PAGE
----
Most Democrats identify as liberals for the first time, according to an analysis released Tuesday — marking the latest sign of a leftward shift of the Democratic Party as it lurches to the fringes on issues such as Medicare-for-all, amnesty for illegal immigrants and a “Green New Deal.”
According to the Gallup study, based on polling data, the percentage of Democrats identifying as liberal averaged 51 percent in 2018. That was up from 50 percent in 2017, but underscores a steady increase over the years. In 1994, only 25 percent identified as liberal and another 25 percent identified as conservative. Among Americans overall, conservatives outnumbered liberals by nine points, although that is down from 19 points in Gallup’s first poll in 1992.
The study is the latest evidence of a party that is swinging to the left, adopting positions in its mainstream that were once on the fringes of party debate — particularly on health care, economics and immigration.
On Tuesday, New York City Mayor Bill de Blasio announced plans to launch “the largest, most comprehensive plan in the nation” to guarantee health care for all in the city — including illegal immigrants.
“While the federal government works to gut health care for millions of Americans, New York City is leading the way by guaranteeing that every New Yorker has access to quality, comprehensive access to care, regardless of immigration status or their ability to pay,” he said in a statement.
De Blasio’s announcement came after California’s new Democratic Gov. Gavin Newsom outlined a similarly ambitious health care agenda for his state, aimed at offering more benefits to illegal immigrants and protecting ObamaCare. Medi-Cal, the state’s health insurance program, now will let illegal immigrants remain on the rolls until they are 26, up from 19, according to Newsom’s new agenda.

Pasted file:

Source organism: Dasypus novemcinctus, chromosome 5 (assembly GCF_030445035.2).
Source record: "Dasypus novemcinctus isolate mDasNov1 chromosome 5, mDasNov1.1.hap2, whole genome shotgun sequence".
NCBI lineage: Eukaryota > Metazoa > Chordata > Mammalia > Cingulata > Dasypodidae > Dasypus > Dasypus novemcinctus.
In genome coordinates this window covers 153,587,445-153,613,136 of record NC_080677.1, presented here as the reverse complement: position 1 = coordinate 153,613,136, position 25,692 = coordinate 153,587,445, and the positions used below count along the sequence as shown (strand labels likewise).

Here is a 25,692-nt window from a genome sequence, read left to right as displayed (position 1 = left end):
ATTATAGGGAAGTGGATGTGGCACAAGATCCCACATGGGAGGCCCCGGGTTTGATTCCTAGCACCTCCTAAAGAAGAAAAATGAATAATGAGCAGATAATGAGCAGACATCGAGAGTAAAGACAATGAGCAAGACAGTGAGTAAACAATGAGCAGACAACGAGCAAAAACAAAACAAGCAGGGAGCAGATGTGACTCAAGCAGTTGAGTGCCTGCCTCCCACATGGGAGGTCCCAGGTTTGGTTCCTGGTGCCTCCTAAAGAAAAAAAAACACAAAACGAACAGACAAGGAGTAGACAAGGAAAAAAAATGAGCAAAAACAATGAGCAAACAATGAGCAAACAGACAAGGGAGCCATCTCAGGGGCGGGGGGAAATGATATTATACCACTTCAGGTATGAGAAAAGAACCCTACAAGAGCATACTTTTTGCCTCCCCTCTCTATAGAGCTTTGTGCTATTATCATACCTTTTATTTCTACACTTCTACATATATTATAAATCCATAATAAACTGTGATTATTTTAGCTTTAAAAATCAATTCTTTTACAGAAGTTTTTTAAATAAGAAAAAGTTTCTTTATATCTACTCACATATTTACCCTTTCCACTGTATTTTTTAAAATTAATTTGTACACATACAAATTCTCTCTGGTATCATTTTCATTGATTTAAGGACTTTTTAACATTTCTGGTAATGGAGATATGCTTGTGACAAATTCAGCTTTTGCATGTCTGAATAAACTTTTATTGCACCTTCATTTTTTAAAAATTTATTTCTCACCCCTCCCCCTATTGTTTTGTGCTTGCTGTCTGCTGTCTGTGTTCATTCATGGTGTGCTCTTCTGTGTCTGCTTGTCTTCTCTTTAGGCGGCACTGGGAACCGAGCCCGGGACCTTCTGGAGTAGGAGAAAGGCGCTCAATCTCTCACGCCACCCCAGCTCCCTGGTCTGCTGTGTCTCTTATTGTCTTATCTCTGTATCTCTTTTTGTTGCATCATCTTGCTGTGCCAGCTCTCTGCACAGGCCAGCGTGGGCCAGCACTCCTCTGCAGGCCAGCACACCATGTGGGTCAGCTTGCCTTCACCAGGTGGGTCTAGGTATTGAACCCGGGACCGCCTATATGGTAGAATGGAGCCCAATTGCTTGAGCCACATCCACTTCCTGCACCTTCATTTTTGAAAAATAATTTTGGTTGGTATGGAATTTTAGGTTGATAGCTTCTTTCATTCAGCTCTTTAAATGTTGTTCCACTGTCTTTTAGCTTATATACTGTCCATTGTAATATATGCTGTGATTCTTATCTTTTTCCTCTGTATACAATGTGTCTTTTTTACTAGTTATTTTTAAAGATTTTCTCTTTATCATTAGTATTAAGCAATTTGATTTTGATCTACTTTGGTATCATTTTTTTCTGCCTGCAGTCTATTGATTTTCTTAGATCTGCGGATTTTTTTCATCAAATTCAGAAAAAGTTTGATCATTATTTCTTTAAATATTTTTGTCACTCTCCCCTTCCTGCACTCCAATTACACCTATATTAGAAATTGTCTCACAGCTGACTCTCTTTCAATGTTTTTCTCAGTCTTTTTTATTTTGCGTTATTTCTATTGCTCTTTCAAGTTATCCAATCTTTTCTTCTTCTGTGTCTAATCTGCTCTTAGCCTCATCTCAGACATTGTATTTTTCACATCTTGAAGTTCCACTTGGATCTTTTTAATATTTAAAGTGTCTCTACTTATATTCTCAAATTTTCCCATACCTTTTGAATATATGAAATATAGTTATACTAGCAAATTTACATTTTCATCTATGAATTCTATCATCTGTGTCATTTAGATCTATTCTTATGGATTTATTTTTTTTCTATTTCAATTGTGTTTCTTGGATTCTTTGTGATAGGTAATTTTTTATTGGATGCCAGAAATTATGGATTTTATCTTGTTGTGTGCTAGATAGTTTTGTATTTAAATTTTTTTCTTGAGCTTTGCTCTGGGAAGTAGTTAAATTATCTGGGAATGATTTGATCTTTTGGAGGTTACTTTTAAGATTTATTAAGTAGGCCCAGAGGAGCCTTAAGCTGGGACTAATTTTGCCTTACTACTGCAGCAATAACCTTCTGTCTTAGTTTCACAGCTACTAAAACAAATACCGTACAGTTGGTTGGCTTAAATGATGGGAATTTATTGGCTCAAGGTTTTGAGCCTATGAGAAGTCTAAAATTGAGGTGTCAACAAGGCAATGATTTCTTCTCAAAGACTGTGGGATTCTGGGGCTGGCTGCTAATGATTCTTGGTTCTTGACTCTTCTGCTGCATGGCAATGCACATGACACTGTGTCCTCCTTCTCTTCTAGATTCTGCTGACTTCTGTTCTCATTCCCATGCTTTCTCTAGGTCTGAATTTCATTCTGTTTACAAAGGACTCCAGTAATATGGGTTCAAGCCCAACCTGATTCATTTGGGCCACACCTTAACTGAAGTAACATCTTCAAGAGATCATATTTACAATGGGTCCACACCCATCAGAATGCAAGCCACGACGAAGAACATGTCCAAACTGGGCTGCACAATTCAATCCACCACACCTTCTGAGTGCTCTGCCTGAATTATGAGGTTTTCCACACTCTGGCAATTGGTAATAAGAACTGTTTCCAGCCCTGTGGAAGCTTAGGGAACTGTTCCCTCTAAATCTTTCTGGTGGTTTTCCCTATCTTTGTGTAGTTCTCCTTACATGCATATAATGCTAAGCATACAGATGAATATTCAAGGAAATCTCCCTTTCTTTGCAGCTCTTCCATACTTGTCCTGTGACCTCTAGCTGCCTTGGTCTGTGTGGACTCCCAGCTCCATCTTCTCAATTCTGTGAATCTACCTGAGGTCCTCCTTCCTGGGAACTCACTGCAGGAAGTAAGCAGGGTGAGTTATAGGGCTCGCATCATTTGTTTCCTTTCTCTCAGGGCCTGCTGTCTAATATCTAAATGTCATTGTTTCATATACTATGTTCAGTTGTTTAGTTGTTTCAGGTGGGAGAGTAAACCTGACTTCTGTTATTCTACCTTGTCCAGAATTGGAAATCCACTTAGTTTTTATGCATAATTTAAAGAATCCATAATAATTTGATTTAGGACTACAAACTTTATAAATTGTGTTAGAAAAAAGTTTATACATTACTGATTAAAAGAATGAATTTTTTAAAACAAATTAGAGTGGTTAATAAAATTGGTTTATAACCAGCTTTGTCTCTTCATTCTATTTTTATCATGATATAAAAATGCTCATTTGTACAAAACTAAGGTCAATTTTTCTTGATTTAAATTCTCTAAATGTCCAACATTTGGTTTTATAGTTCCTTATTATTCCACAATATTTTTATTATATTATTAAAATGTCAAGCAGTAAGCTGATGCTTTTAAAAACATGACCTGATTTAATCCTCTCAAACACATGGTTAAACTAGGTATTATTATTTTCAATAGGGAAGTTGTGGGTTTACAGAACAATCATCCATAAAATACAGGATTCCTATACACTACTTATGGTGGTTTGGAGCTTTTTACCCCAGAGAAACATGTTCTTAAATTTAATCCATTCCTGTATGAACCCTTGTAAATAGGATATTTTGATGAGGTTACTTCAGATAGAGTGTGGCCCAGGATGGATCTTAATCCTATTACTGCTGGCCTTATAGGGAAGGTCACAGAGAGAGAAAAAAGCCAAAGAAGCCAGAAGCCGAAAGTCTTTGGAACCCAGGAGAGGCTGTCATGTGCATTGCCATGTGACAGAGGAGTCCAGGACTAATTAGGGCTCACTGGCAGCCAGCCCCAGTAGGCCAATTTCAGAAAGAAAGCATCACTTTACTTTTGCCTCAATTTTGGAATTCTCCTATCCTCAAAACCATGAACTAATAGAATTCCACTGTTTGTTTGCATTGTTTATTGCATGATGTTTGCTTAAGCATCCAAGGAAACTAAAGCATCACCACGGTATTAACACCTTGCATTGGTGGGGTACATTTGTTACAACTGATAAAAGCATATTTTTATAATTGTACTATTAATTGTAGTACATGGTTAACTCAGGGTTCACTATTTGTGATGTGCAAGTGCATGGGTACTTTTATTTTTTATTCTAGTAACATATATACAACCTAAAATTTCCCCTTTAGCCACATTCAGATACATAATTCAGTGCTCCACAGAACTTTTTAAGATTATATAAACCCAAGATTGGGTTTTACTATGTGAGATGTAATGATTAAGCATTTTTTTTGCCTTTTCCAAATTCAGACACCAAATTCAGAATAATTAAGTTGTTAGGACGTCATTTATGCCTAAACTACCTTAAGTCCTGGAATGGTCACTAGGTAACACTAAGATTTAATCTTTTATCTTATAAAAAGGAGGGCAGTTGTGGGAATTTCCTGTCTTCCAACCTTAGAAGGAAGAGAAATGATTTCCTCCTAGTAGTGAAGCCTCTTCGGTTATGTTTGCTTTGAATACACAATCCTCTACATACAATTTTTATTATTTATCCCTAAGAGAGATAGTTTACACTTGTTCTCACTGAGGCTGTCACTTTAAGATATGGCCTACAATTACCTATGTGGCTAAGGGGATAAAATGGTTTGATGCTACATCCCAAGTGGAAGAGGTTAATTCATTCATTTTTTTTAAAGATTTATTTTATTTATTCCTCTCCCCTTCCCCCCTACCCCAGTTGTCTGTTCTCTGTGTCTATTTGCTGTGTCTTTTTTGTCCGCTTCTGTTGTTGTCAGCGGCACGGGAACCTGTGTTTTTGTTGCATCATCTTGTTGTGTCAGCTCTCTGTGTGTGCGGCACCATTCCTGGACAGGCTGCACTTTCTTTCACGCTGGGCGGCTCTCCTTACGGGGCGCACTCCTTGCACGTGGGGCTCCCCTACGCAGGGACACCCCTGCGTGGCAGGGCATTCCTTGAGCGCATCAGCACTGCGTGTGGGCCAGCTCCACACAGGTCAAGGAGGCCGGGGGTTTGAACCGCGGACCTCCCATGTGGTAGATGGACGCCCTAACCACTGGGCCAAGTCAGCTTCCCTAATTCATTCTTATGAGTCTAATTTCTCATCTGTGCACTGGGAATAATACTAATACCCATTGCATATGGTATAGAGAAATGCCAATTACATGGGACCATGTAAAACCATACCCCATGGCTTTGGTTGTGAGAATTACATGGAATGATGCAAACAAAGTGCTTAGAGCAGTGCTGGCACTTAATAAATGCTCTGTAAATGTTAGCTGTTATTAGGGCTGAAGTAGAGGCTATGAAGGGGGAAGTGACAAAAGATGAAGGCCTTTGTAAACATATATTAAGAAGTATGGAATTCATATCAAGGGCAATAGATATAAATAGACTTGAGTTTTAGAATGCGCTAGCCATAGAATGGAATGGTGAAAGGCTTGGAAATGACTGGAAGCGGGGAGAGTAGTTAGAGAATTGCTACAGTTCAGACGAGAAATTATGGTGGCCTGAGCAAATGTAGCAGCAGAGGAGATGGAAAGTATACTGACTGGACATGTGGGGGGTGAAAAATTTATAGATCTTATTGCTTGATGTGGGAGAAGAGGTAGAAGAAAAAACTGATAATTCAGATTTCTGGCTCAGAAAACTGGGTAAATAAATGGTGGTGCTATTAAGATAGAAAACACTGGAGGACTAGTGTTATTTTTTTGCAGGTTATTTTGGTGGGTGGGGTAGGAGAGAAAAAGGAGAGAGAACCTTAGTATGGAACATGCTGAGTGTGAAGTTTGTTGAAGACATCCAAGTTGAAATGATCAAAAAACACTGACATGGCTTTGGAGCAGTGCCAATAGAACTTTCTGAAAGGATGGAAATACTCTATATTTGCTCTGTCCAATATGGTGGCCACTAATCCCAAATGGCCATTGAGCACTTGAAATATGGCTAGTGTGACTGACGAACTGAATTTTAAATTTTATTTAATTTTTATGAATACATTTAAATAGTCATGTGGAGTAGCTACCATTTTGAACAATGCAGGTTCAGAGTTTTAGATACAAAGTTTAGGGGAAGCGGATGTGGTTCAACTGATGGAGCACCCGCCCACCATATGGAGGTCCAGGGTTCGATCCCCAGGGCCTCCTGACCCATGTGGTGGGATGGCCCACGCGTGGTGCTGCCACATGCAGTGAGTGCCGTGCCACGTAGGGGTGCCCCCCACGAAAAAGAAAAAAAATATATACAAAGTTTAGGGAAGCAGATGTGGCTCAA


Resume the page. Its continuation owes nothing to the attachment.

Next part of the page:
Those left-wing voices presenting once-fringe ideas are also growing louder in Washington, particularly among the new intake of members in the House who have been bolder in embracing left-wing policy proposals and terms like “Democratic Socialism.”
A New York Times analysis found that one-third of Senate Democrats and more than half of House Democrats have endorsed Medicare-for-all proposals — including a number of possible 2020 presidential hopefuls.
Rep. Alexandria Ocasio-Cortez, D-N.Y., one of the new members in the House and a rising Democratic star, has pushed universal health care as well as a 70 percent tax on top earners to fund an expansive “Green New Deal” that she said would be a “wartime-level, just economic mobilization plan to get to 100% renewable energy.”
A draft text circulated around Congress calls for a select committee to be formed to create a plan, and lays out a framework that includes eliminating greenhouse gas emissions from manufacturing and agriculture and “dramatically” expanding energy sources to meet 100 percent of power demand through renewable sources.
If that wasn’t ambitious enough, the proposal describes this as “a historic opportunity to virtually eliminate poverty in the United States and to make prosperity, wealth and economic security available to everyone participating in the transformation.” Its proposals on the economic front include a job guarantee program that offers “a living wage job to every person who wants one,” a “just transition” for workers affected by climate change, basic income programs, universal health care “and any others as the select committee may deem appropriate to promote economic security, labor market flexibility and entrepreneurism.”
So far a number of House members, as well as top 2020 prospects, have offered their support to the proposal.
It is therefore no surprise that Ocasio-Cortez has embraced the term “Democratic socialism.” Another new House member Rashida Tlaib, D-Mich., was a member of the Democratic Socialists of America. In the Senate, Sen. Bernie Sanders, I-Vt., has called himself a Democratic socialist and ran a vigorous 2016 primary challenge to ultimate nominee Hillary Clinton.
The mood in Congress has extended to voters, in particular young people and Democrats, who polls have shown are warming to socialism over capitalism.
A Gallup poll in August showed that 51 percent of 18-29 year-olds back socialism, compared with 47 percent who back capitalism. Meanwhile, 57 percent of Democrats say they hold a positive view of socialism, compared with just 47 percent who support capitalism.
Fox News reached out to Senate Minority Leader Chuck Schumer, House Speaker Nancy Pelosi, Majority Whip James Clyburn and the Democratic National Committee to ask if they thought socialism was a good thing for America. They did not respond.
Fox News’ Alex Pappas and Maxim Lott contributed to this report.